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Dudeland

My baby loves being rich.

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I have searched, and I cannot come up with a reason why my motor will only idle rich.  I converted it from carb to a Holley EFI, but both setups only worked if my idle AFR is at 12.5 or lower at idle. Completely different instrumentation in both cases, so I tend to believe the numbers.   

 

Also the bonus question for keeners

 

Why when I set an AFR target of 13.5 it will struggle to get to 12.5, and when I set it at 12.5, it struggles to get to 12. 

 

Is my cam off by a tooth?   It isn't burning oil, but the P.O f'd with everything. Maybe wrong pistons. I am looking for any guidance. 

 

 

 

 

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This may or may NOT be relevant to your mixture issues, but I've been using an AFR gauge / wideband O2 sensor set-up on my tii and have found that the ideal idle mixture based upon summer formulation fuel is 12.9 for my own car (10:1 Mahles, bone stock injection, valves at .007", timing roughly at 6-8 deg BTDC @850 rpm - I forget honestly, as I only worry about maximum advance numbers at 32-33 BTDC / 3500 rpm usually). Any leaner and I get the classic "tii surging idle". It seems happy as a clam at 12.9 and any leaner causes a wee bit of hesitation off-idle as well. 

 

Unless I have some other issue or cause to drive myself batshit crazy, I'm content to blame it on modern Ethanol fuel vs 1972 fuel formulations. At 12.9 the exhaust isn't eye burning or terribly obnoxious and my cruising AFR is about 13.9 with WOT at 5000 rpm at around 12.8 or so - which makes me happy. 

 

What is your ignition timing at idle - or for that matter, at 4000 rpm? That'll affect mixture for sure!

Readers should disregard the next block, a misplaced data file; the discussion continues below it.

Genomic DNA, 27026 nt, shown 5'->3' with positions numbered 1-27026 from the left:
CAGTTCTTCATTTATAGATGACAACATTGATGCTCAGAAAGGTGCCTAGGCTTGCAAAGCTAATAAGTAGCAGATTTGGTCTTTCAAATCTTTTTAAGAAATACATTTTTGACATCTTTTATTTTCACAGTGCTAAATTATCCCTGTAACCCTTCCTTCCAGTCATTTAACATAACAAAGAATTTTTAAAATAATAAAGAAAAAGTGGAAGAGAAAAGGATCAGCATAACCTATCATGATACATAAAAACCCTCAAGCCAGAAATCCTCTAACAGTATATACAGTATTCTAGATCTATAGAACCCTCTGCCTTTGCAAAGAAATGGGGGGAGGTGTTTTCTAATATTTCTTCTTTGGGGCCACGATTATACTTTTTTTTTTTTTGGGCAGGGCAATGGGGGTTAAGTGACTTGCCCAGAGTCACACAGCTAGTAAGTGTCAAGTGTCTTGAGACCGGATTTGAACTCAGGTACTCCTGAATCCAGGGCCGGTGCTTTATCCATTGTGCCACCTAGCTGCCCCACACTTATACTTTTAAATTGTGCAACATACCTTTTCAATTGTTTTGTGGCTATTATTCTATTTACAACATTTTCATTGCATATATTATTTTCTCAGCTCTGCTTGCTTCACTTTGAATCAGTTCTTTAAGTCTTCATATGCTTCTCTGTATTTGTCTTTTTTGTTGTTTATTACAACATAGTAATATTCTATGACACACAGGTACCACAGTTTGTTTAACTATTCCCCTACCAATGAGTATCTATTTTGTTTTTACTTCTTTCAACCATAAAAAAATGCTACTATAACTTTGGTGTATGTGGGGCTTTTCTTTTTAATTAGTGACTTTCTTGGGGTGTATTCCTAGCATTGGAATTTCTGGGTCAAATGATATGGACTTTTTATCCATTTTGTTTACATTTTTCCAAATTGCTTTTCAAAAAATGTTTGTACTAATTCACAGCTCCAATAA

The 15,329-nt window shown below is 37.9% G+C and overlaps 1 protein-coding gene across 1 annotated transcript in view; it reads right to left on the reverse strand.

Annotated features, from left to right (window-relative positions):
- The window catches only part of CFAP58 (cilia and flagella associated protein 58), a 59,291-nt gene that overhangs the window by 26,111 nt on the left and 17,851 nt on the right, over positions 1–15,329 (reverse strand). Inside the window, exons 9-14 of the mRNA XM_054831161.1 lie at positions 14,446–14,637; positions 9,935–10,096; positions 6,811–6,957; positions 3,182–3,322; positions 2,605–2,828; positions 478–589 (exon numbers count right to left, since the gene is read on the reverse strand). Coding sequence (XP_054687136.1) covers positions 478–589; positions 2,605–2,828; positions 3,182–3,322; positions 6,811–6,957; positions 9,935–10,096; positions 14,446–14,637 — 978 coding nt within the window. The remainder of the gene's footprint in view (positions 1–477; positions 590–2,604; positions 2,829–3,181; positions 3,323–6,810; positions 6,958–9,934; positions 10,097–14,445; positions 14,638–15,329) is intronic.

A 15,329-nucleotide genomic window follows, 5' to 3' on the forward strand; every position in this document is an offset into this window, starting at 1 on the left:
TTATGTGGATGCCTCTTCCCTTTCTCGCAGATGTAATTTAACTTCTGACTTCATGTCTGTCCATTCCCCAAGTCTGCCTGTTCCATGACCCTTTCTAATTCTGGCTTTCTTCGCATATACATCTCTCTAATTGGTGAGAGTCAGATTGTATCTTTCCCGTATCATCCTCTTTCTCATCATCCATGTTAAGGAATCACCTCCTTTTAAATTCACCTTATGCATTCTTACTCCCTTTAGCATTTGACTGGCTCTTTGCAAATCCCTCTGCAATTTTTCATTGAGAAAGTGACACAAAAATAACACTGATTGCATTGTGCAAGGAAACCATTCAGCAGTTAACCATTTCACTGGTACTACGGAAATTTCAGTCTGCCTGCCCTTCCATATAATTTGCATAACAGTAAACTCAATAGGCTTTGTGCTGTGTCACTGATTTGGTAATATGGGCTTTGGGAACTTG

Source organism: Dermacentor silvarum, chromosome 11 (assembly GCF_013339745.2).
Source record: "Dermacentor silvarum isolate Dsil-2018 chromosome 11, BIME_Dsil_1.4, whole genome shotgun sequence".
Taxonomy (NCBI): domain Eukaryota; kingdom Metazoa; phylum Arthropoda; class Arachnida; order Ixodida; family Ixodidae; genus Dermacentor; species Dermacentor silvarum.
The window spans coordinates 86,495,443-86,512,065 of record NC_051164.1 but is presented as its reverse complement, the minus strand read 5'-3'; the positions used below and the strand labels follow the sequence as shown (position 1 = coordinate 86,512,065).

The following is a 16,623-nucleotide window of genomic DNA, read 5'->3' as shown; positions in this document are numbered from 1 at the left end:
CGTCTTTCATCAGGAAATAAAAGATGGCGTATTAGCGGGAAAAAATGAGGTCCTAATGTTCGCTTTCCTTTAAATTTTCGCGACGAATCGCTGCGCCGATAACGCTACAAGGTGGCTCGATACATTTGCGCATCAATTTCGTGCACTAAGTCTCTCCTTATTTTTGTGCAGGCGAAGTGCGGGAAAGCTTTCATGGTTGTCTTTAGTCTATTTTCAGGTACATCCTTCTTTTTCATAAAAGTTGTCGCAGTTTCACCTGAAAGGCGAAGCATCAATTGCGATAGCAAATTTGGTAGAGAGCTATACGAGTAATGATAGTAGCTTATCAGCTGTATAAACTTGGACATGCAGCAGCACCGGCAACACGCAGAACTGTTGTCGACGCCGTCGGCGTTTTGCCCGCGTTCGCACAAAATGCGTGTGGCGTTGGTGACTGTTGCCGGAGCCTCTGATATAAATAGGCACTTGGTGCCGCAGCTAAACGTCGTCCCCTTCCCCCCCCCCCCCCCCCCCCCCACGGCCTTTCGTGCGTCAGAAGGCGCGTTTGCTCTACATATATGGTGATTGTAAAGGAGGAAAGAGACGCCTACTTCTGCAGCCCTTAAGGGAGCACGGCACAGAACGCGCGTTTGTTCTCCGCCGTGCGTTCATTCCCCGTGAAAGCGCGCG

With that said, I have witnessed quite a difference with winter blend fuels here in the wilds of Pennsylvania, two months ago - where my AFR leaned out considerably during a 4 hour road trip. Bumped up at least 2+ whole points. I'm not going to mess with it again till the summer fuels are back and the road salt is gone. YMMV!

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Granted I'm carb'd DCOE, but Brunhilde also idles best at around 12.5ish, any leaner and it roughens up and affects the idle transition. 

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12.5 doesn't sound too rich for M10 idle; I think I usually run somewhere between 12.5 and 13.0 idling, and anything above 13 it starts to get rough.  Remember ignition timing also has a large effect on idle too, aim for mid-teens, and try to verify with a timing light.  (Your 123 still at 12 degrees at idle?) Lastly, it's easy to check the cam timing, just pop off the valve cover, line things up at Cyl#1 TDC, and make sure the little notch on the cam sprocket flange lines up: